The Experience of Facebook by Self- Confessed Facebook Addicts: Characteristics, Consumption Habits and Identity.

Ali, Liah Kamal (2010) The Experience of Facebook by Self- Confessed Facebook Addicts: Characteristics, Consumption Habits and Identity. [Dissertation (University of Nottingham only)] (Unpublished)

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The study examined the consumption habits of self- confessed Facebook addicts, especially those from the Middle East. The research firstly involved an online survey, which 124 participants responded to. The participants were partly members who had joined a Facebook group called “I am a Facebook Addict” created especially for this study, as well as groups and fan pages with similar titles. The study then went on to involve six interviews with Middle Eastern interviewees who had all joined the group and answered the survey. The survey found that the majority of self- confessed Facebook addicts were between the ages of 20- 29 years old, and accessed Facebook “several times a day” according to the survey. In addition, females seemed to be more addicted than males were as the number of female self- confessed addicts were almost double the male participants. As far as activities most performed went, “reading news feeds” was clearly the most frequently performed, while joining and taking part in groups, and posting and reading notes, were the least performed. Participants were also found to provide profile information to other users in order to primarily express themselves. Another interesting finding was that in comparison to a study by Pempek et al. (2009) of regular Facebook users, the results were almost identical in terms of activities mostly performed and characteristics of the participants. However, the frequency of using Facebook was higher for self- confessed addicts than non- addicts, as the addicts accessed it “several times a day” while non- addicts “a few times a day”. Finally, most of the participants who had mobile phones believed that mobile phone access did increase their use of Facebook, as was shown in the interviews as well. The interview stage also revealed other findings such as the reason for using Facebook excessively, and which was found to be in order to communicate with friends and keep in touch with them. This was followed by the participants filling in their time with Facebook when bored. Furthermore, it was revealed that that the participants viewed themselves as addicts for reasons unlike those defined in previous literature, since the participants defined it due to their excessive use of Facebook. They also did not suffer from any symptoms such as loss of control, withdrawal symptoms, suffering from other addictions, or being shy and wanting to escape reality through the use of the Internet, or allowing the addiction to have negative effects on their lives. They did not access other social networks frequently and did not suffer from any other addictions either. In fact, it seemed that Facebook was actually aiding the participants in becoming more sociable, as it eliminated boundaries, which, in the past, had prevented the participants from communicating with their friends as frequently, as they admitted that all their friends now had Facebook, and that was also why they had an account. Additionally, it was found that participants did express their idenities implicitly through Facebook, by adding photos, “liking pages”, and updating their “current status”. There was no general finding in regards to Facebook use being triggered by a certain setting, such as the location of the user at the time of use, as 4 of the interviewees had mobile access and so their Facebook use had no restrictions. One participant related using Facebook mostly while at home, while the other wished to use Facebook wherever they were, but did not have this kind of access to it. Finally, the issue of Facebook groups and fan pages was examined, and it was found that Facebook groups were not as popular as Fan pages anymore, and that fan pages were more effective for businesses to use in order to better communicate and understand consumers.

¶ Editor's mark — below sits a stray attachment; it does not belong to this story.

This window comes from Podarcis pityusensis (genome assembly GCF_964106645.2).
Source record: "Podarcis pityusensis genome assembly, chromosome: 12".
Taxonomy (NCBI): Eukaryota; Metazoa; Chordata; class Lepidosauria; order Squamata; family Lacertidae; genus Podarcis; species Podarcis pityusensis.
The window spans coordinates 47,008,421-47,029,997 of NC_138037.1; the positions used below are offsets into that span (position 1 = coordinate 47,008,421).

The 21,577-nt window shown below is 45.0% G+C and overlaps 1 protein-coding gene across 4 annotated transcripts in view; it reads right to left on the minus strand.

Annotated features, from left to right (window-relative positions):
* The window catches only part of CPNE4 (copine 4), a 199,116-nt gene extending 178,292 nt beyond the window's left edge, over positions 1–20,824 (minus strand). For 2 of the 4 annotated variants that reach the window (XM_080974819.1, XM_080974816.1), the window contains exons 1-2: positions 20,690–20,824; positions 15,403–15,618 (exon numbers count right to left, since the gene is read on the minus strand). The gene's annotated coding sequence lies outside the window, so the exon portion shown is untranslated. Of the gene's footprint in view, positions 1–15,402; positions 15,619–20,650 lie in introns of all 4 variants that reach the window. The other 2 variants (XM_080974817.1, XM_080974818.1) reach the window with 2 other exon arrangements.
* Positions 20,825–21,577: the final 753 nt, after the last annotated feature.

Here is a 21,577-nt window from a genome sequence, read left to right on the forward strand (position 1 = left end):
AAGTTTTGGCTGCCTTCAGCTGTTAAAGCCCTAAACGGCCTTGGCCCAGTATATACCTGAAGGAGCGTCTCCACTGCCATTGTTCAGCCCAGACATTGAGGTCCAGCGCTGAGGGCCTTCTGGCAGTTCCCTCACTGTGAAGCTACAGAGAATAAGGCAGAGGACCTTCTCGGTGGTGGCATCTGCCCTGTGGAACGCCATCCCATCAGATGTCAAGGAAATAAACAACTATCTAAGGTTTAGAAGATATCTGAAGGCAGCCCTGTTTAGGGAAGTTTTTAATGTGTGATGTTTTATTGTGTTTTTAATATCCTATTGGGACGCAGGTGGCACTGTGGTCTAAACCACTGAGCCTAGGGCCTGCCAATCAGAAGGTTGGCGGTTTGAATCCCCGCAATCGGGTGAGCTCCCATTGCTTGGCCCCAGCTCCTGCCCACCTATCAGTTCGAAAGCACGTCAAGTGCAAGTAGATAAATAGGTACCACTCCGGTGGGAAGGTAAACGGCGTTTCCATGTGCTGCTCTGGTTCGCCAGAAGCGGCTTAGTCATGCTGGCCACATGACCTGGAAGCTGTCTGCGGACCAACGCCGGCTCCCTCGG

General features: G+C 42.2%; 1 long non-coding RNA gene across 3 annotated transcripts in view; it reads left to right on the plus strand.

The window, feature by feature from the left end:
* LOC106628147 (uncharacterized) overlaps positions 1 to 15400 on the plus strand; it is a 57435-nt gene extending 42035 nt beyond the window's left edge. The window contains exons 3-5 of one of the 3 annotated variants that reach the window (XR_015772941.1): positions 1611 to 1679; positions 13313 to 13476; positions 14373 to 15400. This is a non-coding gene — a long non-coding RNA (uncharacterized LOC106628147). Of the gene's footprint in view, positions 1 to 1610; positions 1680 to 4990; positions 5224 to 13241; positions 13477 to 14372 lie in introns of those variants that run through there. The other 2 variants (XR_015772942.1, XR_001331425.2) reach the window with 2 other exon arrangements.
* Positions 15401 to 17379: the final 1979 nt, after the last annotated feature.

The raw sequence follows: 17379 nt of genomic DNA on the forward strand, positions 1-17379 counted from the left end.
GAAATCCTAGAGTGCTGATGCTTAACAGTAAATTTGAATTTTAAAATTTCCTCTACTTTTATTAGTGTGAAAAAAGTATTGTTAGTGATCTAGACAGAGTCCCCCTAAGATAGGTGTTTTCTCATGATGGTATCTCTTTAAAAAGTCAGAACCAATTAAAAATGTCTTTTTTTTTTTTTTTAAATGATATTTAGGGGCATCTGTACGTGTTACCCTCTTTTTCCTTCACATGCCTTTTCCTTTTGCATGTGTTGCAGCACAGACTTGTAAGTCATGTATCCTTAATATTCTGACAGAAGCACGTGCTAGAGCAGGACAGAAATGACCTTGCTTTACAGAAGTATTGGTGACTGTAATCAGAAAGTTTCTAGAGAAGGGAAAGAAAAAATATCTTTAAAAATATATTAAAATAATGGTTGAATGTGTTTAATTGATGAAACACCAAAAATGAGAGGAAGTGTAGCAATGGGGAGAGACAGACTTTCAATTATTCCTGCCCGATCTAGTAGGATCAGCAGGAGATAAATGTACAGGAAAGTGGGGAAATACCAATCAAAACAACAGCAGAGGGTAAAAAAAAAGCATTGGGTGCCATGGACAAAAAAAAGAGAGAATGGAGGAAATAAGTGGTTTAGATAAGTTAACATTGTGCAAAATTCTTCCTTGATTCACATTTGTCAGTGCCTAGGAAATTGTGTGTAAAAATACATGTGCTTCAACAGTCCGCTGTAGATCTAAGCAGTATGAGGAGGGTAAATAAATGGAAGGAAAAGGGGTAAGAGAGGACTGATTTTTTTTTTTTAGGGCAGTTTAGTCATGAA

Item Type: Dissertation (University of Nottingham only)
Depositing User: EP, Services
Date Deposited: 20 Jan 2011 13:06
Last Modified: 12 Jan 2018 00:57

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